“In school, you’re taught a lesson and then given a test. In life, you’re given a test that teaches you a lesson.” –Tom Bodett


I’m Sorry

I was first made a manager over 20 years ago. I was a terrible manager at first. I know this for certain, because I was promoted over my best friend, and she let me know. My first improvement as a leader came when I volunteered to facilitate high performance team training for my company back in the early 90’s. If you want to get religion on a subject, teach it to a group of skeptical engineers (by comparison, the sales and marketing guys were a piece of cake). The engineers pushed me on everything: I had to internalize the concepts of empowerment, or I wouldn’t have survived the 10 sessions with them. They taught me a lot.

I learned about collaboration from a tough peer. He was a lifer in a male-dominated industry, and I was a female rookie. I participated in my first 360 feedback rating cycle in that role. My scores were generally positive with one exception, a score so low the consultant called the rater to see if they had reversed the scale by accident. They had not. Though the results were confidential, I knew where my opportunity was. I worked hard on that relationship; we ended up friends.

I learned about team building from the team I inherited that was cobbled together from five different companies. They were not aligned and didn’t even trust each other. It wasn’t all fixed before I left, but I was proud of the progress we made on several fronts.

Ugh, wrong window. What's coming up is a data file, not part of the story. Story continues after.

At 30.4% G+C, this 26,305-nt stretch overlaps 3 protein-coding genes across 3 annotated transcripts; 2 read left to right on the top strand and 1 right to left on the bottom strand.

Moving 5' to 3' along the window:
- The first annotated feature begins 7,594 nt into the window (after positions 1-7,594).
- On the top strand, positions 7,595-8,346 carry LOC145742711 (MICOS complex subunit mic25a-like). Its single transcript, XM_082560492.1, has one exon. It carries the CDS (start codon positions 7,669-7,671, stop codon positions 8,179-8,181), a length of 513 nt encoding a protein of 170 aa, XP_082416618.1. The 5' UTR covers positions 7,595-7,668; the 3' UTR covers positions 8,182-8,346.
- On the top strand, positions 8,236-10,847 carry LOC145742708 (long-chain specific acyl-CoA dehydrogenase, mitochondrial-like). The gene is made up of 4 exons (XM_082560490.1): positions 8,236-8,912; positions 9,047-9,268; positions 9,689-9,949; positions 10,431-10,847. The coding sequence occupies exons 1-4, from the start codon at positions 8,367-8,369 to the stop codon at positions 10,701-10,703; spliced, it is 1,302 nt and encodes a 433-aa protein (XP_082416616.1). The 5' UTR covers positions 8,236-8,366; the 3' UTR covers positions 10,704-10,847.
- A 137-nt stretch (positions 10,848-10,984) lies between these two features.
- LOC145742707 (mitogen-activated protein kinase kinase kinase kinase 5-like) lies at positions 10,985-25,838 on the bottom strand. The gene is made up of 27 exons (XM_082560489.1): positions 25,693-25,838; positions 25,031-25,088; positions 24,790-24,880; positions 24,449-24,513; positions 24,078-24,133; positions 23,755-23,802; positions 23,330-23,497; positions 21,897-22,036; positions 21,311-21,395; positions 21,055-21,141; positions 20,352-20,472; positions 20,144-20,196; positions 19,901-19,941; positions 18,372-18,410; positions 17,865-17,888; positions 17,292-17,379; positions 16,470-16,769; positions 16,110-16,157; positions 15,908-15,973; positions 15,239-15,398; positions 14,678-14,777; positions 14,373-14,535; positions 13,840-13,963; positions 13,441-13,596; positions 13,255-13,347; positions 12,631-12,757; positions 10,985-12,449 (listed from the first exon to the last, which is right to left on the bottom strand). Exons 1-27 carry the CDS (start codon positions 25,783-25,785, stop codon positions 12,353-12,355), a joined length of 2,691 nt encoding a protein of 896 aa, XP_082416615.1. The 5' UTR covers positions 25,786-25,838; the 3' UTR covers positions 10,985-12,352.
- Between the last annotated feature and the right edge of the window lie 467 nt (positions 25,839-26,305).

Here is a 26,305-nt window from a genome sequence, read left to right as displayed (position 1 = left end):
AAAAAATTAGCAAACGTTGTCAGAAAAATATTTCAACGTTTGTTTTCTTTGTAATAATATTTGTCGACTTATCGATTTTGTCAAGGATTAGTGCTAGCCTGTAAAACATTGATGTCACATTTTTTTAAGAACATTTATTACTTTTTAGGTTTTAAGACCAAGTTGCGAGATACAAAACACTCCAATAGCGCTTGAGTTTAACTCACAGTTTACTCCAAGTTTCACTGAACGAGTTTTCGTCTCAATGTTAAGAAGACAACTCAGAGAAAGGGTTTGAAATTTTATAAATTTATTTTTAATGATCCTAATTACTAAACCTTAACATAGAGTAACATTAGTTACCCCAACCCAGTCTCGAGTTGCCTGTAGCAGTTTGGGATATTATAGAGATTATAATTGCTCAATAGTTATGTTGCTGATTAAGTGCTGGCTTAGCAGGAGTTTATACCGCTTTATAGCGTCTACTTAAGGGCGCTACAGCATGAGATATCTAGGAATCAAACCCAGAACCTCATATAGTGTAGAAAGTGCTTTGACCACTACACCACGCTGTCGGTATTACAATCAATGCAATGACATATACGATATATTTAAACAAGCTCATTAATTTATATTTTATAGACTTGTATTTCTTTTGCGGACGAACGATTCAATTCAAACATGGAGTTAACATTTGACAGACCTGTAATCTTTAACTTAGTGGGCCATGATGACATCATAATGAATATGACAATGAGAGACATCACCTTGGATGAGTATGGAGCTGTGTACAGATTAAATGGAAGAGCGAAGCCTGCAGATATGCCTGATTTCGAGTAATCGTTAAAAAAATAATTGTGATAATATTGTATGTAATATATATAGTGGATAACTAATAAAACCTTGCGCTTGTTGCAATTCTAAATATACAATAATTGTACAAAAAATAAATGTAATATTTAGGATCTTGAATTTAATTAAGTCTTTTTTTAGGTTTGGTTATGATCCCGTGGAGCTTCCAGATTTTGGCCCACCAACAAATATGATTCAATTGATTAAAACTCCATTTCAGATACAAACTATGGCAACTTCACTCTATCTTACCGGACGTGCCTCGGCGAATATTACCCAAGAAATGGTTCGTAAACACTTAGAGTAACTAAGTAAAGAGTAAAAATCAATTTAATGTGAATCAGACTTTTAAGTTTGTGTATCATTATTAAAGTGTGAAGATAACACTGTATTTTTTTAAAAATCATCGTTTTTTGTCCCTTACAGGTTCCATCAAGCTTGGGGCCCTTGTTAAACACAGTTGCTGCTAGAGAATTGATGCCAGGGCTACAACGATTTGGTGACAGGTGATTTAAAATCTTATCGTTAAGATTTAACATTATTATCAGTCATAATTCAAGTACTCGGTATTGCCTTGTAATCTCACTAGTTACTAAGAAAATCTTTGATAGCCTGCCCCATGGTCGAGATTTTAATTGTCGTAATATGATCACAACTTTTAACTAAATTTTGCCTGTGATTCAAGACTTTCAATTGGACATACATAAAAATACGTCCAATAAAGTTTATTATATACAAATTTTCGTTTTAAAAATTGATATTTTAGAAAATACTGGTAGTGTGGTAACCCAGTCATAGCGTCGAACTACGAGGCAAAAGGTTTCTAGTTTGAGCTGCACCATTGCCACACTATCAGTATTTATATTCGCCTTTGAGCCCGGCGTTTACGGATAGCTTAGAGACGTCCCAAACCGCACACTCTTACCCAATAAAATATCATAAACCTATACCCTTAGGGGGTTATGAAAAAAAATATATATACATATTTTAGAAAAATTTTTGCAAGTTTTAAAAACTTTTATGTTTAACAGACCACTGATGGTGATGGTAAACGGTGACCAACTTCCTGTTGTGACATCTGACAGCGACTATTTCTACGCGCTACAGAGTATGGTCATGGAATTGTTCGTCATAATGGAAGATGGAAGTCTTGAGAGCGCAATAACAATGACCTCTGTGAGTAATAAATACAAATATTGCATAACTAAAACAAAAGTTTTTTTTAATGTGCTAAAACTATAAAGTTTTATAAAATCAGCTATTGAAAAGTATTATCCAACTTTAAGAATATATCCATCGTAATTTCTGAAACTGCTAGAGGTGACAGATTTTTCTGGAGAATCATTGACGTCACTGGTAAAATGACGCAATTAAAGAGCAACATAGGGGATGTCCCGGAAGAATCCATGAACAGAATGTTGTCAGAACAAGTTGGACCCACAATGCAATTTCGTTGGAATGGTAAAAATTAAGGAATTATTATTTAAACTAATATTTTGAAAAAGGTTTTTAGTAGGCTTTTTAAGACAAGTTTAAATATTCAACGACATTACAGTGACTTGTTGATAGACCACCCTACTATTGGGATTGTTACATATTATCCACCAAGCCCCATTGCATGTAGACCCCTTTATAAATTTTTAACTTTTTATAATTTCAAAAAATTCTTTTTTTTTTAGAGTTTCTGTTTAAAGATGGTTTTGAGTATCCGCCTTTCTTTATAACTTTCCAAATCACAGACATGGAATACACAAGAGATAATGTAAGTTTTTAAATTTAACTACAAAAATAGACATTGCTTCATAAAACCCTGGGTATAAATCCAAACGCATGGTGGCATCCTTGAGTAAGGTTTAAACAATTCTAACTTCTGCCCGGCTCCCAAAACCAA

I learned about building engagement from the team with which I climbed Mount Everest. When we accomplished the nearly impossible task we were asked to do, I told them that while I was proud of what they accomplished, I was more proud of how they did it. It wasn’t pretty, but we did it, and we didn’t lose anyone on the way.

I’ve learned something from every team I’ve been on—lessons unique to that team and to my stage of readiness as their leader. What I remember maybe better, however, are the mistakes I’ve made. There have been many. I’d like to apologize for:

  • Not listening enough
  • Not communicating enough
  • Not thanking you enough
  • Being “too busy” and not making enough time for you
  • Not having enough fun

I can’t make it up to those of you who endured my learnings as a leader over the years. I can only thank you from the bottom of my heart for the individual and collective effort you invested in me, and commit to doing my best to apply the lessons you taught me to my current team. I wonder what they will teach me?

“Leaders are made, they are not born. They are made by hard effort, which is the price which all of us must pay to achieve any goal that is worthwhile.” –Vince Lombardi